Revit materials that use custom Image Textures will appear grey or a flat colour without the image if the image cannot be “found” by Revit.

All libraries on that use custom Image Textures have the additional download type of “Material Images”. This contains all Material Texture Images for that brand’s library, not just for one product or range. This means the process of downloading and linking the Image folder to Revit needs to be done just once.

After downloading the Material Texture Images for the selected brand, follow the steps below to “point” Revit to these images:

Step 1 – If your office has an existing location for Material Assets, copy all associated Material Texture Images into the given folder. Alternatively, create a local folder on your computer to place all custom Material Assets into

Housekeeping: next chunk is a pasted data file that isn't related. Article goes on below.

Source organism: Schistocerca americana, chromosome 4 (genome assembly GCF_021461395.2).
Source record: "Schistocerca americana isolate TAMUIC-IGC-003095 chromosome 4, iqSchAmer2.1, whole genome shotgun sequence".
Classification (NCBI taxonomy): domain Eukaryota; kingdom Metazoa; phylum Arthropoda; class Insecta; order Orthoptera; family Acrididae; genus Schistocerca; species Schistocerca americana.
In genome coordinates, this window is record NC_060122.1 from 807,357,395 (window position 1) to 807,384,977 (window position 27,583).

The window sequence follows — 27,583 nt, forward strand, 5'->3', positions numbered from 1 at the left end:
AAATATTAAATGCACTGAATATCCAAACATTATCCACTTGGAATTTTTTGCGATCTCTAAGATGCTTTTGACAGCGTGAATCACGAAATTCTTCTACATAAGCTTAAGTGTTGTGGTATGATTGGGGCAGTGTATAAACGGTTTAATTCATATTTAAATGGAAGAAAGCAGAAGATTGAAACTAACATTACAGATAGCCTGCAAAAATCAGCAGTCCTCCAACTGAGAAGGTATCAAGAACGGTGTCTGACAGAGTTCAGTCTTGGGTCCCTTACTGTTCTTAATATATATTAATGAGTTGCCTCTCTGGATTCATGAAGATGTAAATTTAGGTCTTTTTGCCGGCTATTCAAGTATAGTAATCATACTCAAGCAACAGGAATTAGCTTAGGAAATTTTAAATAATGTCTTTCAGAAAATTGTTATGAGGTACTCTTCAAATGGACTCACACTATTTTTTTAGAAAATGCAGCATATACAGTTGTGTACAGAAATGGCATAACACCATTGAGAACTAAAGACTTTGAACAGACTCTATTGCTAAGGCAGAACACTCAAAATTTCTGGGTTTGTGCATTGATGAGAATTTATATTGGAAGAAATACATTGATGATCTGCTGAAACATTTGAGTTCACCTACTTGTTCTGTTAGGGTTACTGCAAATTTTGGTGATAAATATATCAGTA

Step 2 – Once images are in the correct location, in Revit, select ‘File’, then select ‘Options’.

Step 3 – In the Options dialog, select ‘Rendering’ then the green plus ‘+’ button.

Step 4 – Paste the folder path from Step 1, or select the three dots, and navigate to that folder, then select ‘OK’.

Once this has been completed, any previously opened view set to realistic will need to be changed to shaded, then back to realistic to see the changes.

After this Material Images folder has been established, Steps 2, 3 and 4 do not need to be repeated for each brand, simply copy the images into the same shared folder. If multiple versions of Revit are in use, Steps 2, 3 and 4 do need to be repeated for each Revit version.